Scotland is a nation that takes poetry seriously—its national day, after all, honors Robert Burns.

How seriously? Take the new Edwin Morgan Poetry Award, launched this weekend at the Edinburgh International Book Festival and worth £20,000 ($31,300).

The new award, as the official release makes clear,

“is the result of a bequest by the late Scottish Makar, Edwin Morgan (1920-2010), and a Trust has been established in his name to administer the award and further promote poetry in Scotland.”

The first modern Scots Makar (Scotland’s Poet Laureate), Morgan inherited substantial investments from his parents, which grew still further in the hands of his retained advisors. One of Scotland’s most overtly gay poets in his later life, Morgan left no heirs, and dedicated his fortune to cultural and nationalistic purposes, donating almost £1 million ($1.566 million) to the Scottish National Party, and a similar amount to support young Scottish poets and other literary causes.

The new prize “will be awarded biennially for the best collection of poems, published or unpublished, by a young Scottish poet under the age of thirty.”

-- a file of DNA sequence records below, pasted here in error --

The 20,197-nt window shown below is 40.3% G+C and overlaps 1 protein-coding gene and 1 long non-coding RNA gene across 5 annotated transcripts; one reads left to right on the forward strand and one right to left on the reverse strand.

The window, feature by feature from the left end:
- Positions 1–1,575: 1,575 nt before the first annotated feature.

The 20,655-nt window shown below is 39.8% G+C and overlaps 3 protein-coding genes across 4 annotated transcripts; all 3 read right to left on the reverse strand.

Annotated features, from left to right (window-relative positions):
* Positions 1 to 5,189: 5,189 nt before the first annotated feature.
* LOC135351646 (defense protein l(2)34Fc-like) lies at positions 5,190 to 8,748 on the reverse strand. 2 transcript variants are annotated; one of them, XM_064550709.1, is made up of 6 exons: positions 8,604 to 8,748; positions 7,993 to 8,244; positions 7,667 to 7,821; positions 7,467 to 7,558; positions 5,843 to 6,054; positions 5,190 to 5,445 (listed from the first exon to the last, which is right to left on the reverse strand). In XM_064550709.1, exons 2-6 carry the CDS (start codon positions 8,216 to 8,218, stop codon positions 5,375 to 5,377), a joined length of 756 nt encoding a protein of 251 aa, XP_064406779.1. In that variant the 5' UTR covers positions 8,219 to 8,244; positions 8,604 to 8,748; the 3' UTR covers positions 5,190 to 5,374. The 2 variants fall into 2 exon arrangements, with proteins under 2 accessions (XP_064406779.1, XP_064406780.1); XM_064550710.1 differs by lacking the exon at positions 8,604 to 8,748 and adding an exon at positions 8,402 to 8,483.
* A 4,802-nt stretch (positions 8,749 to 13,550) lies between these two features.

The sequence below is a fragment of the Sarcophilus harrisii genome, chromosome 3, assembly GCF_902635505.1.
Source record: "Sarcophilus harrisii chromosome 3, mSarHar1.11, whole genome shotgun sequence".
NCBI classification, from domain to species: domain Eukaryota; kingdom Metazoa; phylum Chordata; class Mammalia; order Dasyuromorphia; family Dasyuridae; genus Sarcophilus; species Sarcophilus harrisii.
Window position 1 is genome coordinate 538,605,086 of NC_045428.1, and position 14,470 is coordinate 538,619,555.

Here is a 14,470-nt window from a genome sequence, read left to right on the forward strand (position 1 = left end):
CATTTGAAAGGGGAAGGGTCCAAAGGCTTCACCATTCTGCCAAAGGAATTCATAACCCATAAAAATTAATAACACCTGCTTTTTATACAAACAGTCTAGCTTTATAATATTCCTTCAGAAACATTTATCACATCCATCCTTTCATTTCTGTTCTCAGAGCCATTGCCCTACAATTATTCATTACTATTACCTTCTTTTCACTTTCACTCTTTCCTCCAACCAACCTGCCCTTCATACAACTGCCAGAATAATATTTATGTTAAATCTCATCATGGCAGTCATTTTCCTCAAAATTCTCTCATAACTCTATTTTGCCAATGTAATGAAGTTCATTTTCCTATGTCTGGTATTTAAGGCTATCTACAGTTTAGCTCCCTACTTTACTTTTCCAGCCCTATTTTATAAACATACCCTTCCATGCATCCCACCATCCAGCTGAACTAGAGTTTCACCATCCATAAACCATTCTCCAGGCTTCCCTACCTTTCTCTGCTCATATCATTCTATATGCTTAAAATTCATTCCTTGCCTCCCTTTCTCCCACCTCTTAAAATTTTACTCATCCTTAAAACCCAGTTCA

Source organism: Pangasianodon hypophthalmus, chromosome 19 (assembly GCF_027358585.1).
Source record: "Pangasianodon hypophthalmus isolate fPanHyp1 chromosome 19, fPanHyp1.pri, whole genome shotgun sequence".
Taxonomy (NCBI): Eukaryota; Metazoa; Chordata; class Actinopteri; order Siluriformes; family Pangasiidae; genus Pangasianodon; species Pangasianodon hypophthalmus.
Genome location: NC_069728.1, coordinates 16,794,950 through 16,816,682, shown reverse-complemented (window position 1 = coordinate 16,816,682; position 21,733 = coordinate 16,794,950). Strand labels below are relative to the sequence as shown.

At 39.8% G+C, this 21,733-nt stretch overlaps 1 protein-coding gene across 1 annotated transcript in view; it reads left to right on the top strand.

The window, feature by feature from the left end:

Liz Lochhead, Edwin Morgan’s successor as Scots Makar, introduced the launch event in the Festival, remarking “Edwin Morgan was somebody who loved the future.” Also present and reading at the event were three of the winners of the Edwin Morgan International Poetry Competition “which the new award supersedes,” Paul Batchelor, Jen Hadfield and Jane McKie.

David Kinloch, fellow poet and Morgan’s executor, said in the release:

“This award is aimed at young poets partly because Edwin Morgan never forgot the difficulties that beset him as a young writer trying to get into print. We welcome any collections submitted for the award which can contain poems written in English, Scots or Gaelic.”

The creation of this Award leaves financial and popular support for poetry south of the Border looking dismal by comparison. Morgan looks to have transformed the fortunes and standing of his medium as well as his nation—his generosity was almost heroic, and his wealth should put paid to any lingering fears among young poets that only poverty awaits them. Not to mention what he did himself to make sure they are left free to write. (Watch out for the upcoming review of the e-book version of his “Collected Poems”, from Carcanet, here on TeleRead.)

Entrants for the Award must be “born in Scotland, or resident in Scotland for the last two years, or brought up in Scotland, or      having a Scottish parent.” Full details of the award may be found at


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